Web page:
Pinter, Dean. Acts. Story of God Commentary. Grand Rapids, Mich.: Zondervan, 2020. 656 pp. Hb; $49.99. Link to Zondervan
Dean Pinter (PhD in New Testament from Durham University) serves as rector of St. Aidan Anglican Church in Moose Jaw, Saskatchewan. He contributed to Jesus is Lord, Caesar is Not: Evaluating Empire in New Testament Studies (InterVarsity, 2013) and Reading Mark in Context: Jesus and Second Temple Judaism (Zondervan, 2018). This Story of God commentary combines clear exposition of the text with insightful reflections on the meaning of Acts in a contemporary context.
In his eleven-page introduction to the book of Acts, Pinter offers for “bits of wisdom for reading Acts.” First, any reading of Acts needs to keep an eye on the gospel of Luke because there are overlapping and complementary themes. Second, read Acts as a story. Try to focus on large chunks of narrative without breaking the book up into chapters and verses. Third, both Luke and Acts are full of drama spanning a long period of time. Pay attention to the places where Luke slows the story down, such as 20:17-23:35 (only a few days). Fourth, pay attention to foreshadowing. Luke tends to introduce characters (Barnabas, Saul, John Mark), drop them and then pick them up again later.
Pinter links the purpose of the book of Acts to its style of literature. If, for example, Acts as a novel, then the purpose would be to entertain (Pervo). Pinter follows Mark Allan Powell and lists six suggested purposes for the book. First, F.C. Bauer suggested the book of Acts provides a peaceful solution for emerging Catholic Christianity. Second, Charles Talbert suggested the book is a polemic confronting heretical Christianity. Third, many commentators consider the book of Acts to be an apologetic, whether for Christianity as a whole or a more specific defense brief for Paul’s trial in Rome. Fourth, many commentaries suggest in evangelistic purpose: the book focuses on non-Christians in the world. Theophilus represents an example of a gentile pagan being confronted with the gospel. Fifth, for many, Luke has a pastoral focus. He is offering strength and comfort to a gentile church. Sixth, many commentaries suggest Luke wrote the book because of theological issues facing the early church. Citing I. Howard Marshall with approval, Luke wrote Acts “to give confidence that the Christian message which they have believed and accepted is valid and true.” Pinter concludes “no one purpose can account for all the rich complexity that exists in Acts” (27).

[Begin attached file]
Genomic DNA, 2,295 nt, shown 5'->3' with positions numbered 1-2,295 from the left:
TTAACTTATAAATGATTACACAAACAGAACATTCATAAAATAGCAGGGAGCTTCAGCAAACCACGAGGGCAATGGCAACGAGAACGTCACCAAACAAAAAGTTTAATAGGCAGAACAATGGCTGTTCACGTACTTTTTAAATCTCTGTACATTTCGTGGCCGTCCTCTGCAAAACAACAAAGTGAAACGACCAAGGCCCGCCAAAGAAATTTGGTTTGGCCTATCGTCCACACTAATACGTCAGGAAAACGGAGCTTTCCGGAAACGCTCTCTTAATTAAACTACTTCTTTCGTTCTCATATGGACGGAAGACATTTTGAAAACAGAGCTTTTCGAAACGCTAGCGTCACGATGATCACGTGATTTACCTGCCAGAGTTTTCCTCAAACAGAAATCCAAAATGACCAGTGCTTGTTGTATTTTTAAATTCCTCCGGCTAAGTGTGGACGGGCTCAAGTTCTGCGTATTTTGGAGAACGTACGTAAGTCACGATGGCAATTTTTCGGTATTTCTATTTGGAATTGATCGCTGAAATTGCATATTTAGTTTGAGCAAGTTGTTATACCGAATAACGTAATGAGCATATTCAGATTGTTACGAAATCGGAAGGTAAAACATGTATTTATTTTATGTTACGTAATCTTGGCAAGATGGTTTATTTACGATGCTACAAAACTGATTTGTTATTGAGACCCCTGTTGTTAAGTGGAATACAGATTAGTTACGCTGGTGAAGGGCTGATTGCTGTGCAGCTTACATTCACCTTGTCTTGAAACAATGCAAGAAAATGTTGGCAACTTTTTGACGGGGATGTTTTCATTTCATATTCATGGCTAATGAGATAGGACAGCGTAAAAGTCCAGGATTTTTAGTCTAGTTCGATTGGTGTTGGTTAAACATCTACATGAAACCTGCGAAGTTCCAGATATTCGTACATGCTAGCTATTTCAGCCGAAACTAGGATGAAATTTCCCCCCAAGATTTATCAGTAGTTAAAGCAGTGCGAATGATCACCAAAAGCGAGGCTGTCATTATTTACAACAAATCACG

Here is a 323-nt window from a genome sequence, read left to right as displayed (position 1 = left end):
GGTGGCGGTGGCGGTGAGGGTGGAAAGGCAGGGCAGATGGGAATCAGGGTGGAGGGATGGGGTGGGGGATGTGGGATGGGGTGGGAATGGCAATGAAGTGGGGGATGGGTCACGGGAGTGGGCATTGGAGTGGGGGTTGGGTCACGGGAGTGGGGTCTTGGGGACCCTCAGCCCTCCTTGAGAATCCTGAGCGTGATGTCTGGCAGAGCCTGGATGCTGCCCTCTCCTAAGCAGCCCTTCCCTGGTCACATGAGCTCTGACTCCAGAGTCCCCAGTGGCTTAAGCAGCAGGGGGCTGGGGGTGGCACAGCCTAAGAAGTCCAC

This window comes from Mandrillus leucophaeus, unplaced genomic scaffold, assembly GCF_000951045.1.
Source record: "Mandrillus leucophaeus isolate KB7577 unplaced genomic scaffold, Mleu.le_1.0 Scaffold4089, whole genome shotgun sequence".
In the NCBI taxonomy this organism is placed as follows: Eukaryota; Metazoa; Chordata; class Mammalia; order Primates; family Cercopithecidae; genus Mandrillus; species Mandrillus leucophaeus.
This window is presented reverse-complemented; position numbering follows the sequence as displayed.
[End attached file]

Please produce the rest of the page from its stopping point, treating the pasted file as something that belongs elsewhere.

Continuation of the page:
Pinter highlights four key theological themes for the book. First, Jesus is not alone in his work. Both the Father and the Holy Spirit are active in the expansion of the Gospel. Second, although the phrase Kingdom of God does not occur in Acts as often as in Luke, Pinter sees this as a major theme. The ongoing expansion of the Kingdom is the story of Acts. Third, “witness” is the primary emphasis for the followers of Jesus. Jesus called the original disciples in Jerusalem to be witnesses to what they have seen and heard, and the book concludes with the statement that nothing can hinder the witness of the gospel. Fourth, he highlights the providence of God as a key theme. Beginning with the gift of the Holy Spirit or filling prophecy, to the inclusion of the gentiles later in the book.
The introduction concludes with a helpful page and a half summary of the resources for preaching and teaching the book of acts. He offers two or three brief overviews of the book of Acts, resources for geographical and historical context (Zondervan Atlas of the Bible and the five-volume The Book of Acts in Its First-Century Setting (Eerdmans, 1993-98), several “go-to commentaries for sermon preparation” (Alexander, Dunn, Gaventa, and Wright), critical commentaries (Barrett, Keener, Peterson), and insightful monographs (for example, Kavin Rowe, World Upside Down). A glance at the index of authors shows Pinter cites Dunn, Alexander, Gaventa and Bruce Longenecker most often in the commentary.
As with the other volumes of the Story of God series, the commentary is broken up into a series of chapters which do not follow the chapters Acts. Pinter divides each unit into three sections. First, “Listen to the Story” prints the text of the NIV along with suggested cross references in the Old and New Testaments. Second, “Explain the Story” is a traditional exposition of the unit. He proceeds paragraph-by-paragraph commenting on the English text (only light interaction with the Greek text always appearing in transliteration). There are only a few footnotes to exegetical details or secondary literature. Third, “Live the Story” is a series of brief reflections based on the section. Pinter illustrates these meditations with citations from church history (Augustine, Chrysostom), but also modern Christian writers (Eugene Peterson, Philip Yancey, Frederick Buechner, J. R. R. Tolkien, and C. S. Lewis).
Conclusion. In a world where Acts commentaries are often more than a thousand pages (or four thousand for Craig Keener), it is refreshing to read a commentary on Acts that is brief and to the point. Pinter’s style makes this a readable commentary for both laypeople and scholars. Many will find his “Live the Story” sections to be useful in personal devotions accompanied by Bible reading; pastors will discover pointers toward a deeper engagement with the book of Acts in their own teaching and preaching.
Reviews of other commentaries in the Story of God series:
NB: Thanks to Zondervan for kindly providing me with a review copy of this book. This did not influence my thoughts regarding the work.
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